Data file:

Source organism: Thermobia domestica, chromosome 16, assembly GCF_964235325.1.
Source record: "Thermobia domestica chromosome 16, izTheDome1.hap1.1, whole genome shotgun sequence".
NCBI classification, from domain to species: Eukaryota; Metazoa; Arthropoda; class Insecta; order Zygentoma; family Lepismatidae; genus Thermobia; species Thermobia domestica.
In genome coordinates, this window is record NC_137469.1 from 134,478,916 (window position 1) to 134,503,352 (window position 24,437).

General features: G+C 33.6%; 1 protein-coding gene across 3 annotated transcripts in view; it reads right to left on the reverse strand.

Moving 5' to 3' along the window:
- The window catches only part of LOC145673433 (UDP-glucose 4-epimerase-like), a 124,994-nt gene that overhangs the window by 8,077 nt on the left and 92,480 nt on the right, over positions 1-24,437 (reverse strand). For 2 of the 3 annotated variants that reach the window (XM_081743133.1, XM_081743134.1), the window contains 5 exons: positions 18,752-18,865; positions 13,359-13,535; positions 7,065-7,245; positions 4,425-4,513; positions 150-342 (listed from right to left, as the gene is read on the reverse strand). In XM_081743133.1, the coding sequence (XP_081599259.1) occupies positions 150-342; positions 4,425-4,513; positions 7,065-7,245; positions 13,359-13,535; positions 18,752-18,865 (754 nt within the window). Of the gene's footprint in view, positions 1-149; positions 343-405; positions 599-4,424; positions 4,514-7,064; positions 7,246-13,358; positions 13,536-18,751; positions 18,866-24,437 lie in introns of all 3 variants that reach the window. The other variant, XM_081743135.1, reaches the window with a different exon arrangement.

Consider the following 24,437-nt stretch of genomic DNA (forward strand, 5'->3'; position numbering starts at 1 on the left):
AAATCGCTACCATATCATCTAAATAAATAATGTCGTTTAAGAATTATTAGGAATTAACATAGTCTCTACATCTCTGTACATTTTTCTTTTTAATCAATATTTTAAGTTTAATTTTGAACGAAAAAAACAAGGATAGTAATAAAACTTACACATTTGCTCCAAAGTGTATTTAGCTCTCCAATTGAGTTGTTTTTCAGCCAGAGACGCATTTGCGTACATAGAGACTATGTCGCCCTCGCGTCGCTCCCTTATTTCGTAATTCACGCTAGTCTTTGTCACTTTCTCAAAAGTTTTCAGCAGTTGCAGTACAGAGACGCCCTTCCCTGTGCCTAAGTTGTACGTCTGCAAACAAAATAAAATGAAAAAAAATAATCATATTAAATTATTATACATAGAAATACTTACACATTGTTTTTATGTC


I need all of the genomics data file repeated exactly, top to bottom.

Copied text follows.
Source organism: Thermobia domestica, chromosome 16, assembly GCF_964235325.1.
Source record: "Thermobia domestica chromosome 16, izTheDome1.hap1.1, whole genome shotgun sequence".
NCBI classification, from domain to species: Eukaryota; Metazoa; Arthropoda; class Insecta; order Zygentoma; family Lepismatidae; genus Thermobia; species Thermobia domestica.
In genome coordinates, this window is record NC_137469.1 from 134,478,916 (window position 1) to 134,503,352 (window position 24,437).

General features: G+C 33.6%; 1 protein-coding gene across 3 annotated transcripts in view; it reads right to left on the reverse strand.

Moving 5' to 3' along the window:
- The window catches only part of LOC145673433 (UDP-glucose 4-epimerase-like), a 124,994-nt gene that overhangs the window by 8,077 nt on the left and 92,480 nt on the right, over positions 1-24,437 (reverse strand). For 2 of the 3 annotated variants that reach the window (XM_081743133.1, XM_081743134.1), the window contains 5 exons: positions 18,752-18,865; positions 13,359-13,535; positions 7,065-7,245; positions 4,425-4,513; positions 150-342 (listed from right to left, as the gene is read on the reverse strand). In XM_081743133.1, the coding sequence (XP_081599259.1) occupies positions 150-342; positions 4,425-4,513; positions 7,065-7,245; positions 13,359-13,535; positions 18,752-18,865 (754 nt within the window). Of the gene's footprint in view, positions 1-149; positions 343-405; positions 599-4,424; positions 4,514-7,064; positions 7,246-13,358; positions 13,536-18,751; positions 18,866-24,437 lie in introns of all 3 variants that reach the window. The other variant, XM_081743135.1, reaches the window with a different exon arrangement.

Consider the following 24,437-nt stretch of genomic DNA (forward strand, 5'->3'; position numbering starts at 1 on the left):
AAATCGCTACCATATCATCTAAATAAATAATGTCGTTTAAGAATTATTAGGAATTAACATAGTCTCTACATCTCTGTACATTTTTCTTTTTAATCAATATTTTAAGTTTAATTTTGAACGAAAAAAACAAGGATAGTAATAAAACTTACACATTTGCTCCAAAGTGTATTTAGCTCTCCAATTGAGTTGTTTTTCAGCCAGAGACGCATTTGCGTACATAGAGACTATGTCGCCCTCGCGTCGCTCCCTTATTTCGTAATTCACGCTAGTCTTTGTCACTTTCTCAAAAGTTTTCAGCAGTTGCAGTACAGAGACGCCCTTCCCTGTGCCTAAGTTGTACGTCTGCAAACAAAATAAAATGAAAAAAAATAATCATATTAAATTATTATACATAGAAATACTTACACATTGTTTTTATGTC